Urban Forestry

Trees in cities can contribute significantly to human health and environmental quality. Unfortunately, relatively little is known about the urban forest resource and what it contributes to the local and regional society and economy. To better understand the urban forest resource and its numerous values, the U.S. Forest Service, Northern Research Station, developed the Urban Forest Effects (UFORE) model, which is now known and distributed as i-Tree Eco at www.itreetools.org. Results from this model are used to advance the understanding of the urban forest resource, improve urban forest policies, planning and management, provide data to support the potential inclusion of trees within environmental regulations, and determine how trees affect the environment and consequently enhance human health and environmental quality in urban areas.

Forest structure is a measure of various physical attributes of the vegetation, including tree species composition, number of trees, tree density, tree health, leaf area, biomass, and species diversity. Forest functions, which are determined by forest structure, include a wide range of environmental and ecosystem services such as air pollution removal and cooler air temperatures. Forest values are an estimate of the economic worth of the various forest functions.

To help determine the vegetation structure, functions, and values of trees in Los Angeles, a vegetation assessment was conducted during the summer of 2007-2008. For this assessment, 0.1-acre field plots were sampled and analyzed using the UFORE model. Th is report summarizes results and values of:

  • Forest structure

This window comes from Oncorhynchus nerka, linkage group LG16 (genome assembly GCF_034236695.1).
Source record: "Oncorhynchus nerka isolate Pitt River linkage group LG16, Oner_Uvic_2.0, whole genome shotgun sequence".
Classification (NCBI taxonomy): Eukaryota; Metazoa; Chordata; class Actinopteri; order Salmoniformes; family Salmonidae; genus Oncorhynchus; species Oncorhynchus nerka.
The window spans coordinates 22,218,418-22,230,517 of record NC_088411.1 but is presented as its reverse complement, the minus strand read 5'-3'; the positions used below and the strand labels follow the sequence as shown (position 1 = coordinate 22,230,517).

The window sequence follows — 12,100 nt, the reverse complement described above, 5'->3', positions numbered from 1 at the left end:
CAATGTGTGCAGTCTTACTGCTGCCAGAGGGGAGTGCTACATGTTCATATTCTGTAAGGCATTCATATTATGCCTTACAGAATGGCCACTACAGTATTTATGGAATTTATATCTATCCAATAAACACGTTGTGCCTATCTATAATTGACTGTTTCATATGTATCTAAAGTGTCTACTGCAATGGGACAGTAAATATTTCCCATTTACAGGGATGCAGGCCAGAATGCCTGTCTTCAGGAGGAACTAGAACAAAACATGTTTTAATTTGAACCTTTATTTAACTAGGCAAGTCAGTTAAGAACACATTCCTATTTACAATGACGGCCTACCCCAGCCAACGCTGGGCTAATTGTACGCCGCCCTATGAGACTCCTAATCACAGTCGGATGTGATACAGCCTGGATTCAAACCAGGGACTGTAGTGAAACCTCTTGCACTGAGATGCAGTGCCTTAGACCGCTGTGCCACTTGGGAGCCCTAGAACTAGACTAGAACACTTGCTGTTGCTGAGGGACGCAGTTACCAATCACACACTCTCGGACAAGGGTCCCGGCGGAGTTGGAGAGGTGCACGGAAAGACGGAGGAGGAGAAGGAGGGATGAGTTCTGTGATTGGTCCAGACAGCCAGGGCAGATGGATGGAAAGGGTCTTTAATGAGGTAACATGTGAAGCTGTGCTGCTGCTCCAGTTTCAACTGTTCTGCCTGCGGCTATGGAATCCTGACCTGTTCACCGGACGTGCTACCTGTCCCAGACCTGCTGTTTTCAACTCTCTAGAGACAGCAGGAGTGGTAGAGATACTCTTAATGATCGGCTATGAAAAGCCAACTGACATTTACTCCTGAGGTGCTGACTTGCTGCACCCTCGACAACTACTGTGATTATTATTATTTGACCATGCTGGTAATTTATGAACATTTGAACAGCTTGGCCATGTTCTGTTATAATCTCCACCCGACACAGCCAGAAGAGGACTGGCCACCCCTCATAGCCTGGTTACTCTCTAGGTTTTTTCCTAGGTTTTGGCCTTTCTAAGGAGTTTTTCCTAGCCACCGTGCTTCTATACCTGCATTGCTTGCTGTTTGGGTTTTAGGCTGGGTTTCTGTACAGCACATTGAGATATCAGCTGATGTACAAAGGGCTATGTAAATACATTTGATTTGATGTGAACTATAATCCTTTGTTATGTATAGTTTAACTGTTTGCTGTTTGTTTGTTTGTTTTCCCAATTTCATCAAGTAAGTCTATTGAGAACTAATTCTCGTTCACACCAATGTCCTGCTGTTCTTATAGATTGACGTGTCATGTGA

• Air pollution removal
  • Carbon storage
  • Annual carbon removal (sequestration)
  • Changes in building energy use
  • Potential risk to forest from insects or diseases

Though urban forests have many functions and values, currently only a few of these attributes can be assessed due to a limited ability to quantify all of these values through standard data analyses. To help assess the city's urban forest, data from 348 field plots located throughout the city were analyzed using the Forest Service's Urban Forest Eff ects (UFORE) model.

UFORE is designed to use standardized fi eld data from randomly located plots and local hourly air pollution and meteorological data to quantify urban forest structure and its numerous effects, including:

  • Urban forest structure (e.g., species composition, tree density, tree health, leaf area, leaf and tree biomass, species diversity, etc.).
  • Amount of pollution removed hourly by the urban forest, and its associated percent air quality improvement throughout a year. Pollution removal is calculated for ozone, sulfur dioxide, nitrogen dioxide, carbon monoxide and particulate matter (<10 microns).
  • Total carbon stored and net carbon annually sequestered by the urban forest.
  • Effects of trees on building energy use and consequent effects on carbon dioxide emissions from power plants.
  • Compensatory value of the forest, as well as the value of air pollution removal and carbon storage and sequestration.
  • Potential impact of infestations by Asian long horned beetles, emerald ash borers, gypsy moth, or Dutch elm disease.

An ecosystem is a specific biological community interacting with its physical environment. A community consists of all the populations of living things in a given area, including people. The physical environment includes climate, temperature, soil and light. Both the biological community and the physical environment are continually interacting.

The physical factors significantly influence the biological community, and in turn the biological community uses and modifies the environment. To assist our efforts in developing successful landscapes, it is necessary to develop an understanding of the many relationships existing between all living things and their significance to the Los Angeles basin ecosystem.